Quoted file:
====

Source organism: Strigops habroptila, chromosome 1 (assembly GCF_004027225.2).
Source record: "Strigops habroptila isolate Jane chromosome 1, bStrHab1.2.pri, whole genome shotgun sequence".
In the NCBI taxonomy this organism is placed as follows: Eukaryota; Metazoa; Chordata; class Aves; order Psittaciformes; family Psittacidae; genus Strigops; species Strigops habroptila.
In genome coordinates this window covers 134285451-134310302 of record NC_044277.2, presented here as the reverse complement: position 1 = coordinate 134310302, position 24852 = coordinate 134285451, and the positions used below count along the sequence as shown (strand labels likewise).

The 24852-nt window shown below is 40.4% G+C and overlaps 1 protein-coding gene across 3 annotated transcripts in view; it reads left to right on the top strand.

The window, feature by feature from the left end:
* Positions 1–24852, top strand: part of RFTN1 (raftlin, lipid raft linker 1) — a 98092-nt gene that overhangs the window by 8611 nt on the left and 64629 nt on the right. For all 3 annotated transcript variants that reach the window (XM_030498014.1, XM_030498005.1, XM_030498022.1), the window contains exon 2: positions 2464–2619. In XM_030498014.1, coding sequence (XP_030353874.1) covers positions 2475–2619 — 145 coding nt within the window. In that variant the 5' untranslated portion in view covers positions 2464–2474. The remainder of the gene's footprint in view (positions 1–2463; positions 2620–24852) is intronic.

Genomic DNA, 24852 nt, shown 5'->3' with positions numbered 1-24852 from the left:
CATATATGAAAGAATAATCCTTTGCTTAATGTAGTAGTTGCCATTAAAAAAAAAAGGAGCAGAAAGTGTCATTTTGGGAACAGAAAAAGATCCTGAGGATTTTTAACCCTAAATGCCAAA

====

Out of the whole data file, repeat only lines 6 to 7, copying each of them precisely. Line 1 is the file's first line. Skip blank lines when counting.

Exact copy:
The window, feature by feature from the left end:
* Positions 1–24852, top strand: part of RFTN1 (raftlin, lipid raft linker 1) — a 98092-nt gene that overhangs the window by 8611 nt on the left and 64629 nt on the right. For all 3 annotated transcript variants that reach the window (XM_030498014.1, XM_030498005.1, XM_030498022.1), the window contains exon 2: positions 2464–2619. In XM_030498014.1, coding sequence (XP_030353874.1) covers positions 2475–2619 — 145 coding nt within the window. In that variant the 5' untranslated portion in view covers positions 2464–2474. The remainder of the gene's footprint in view (positions 1–2463; positions 2620–24852) is intronic.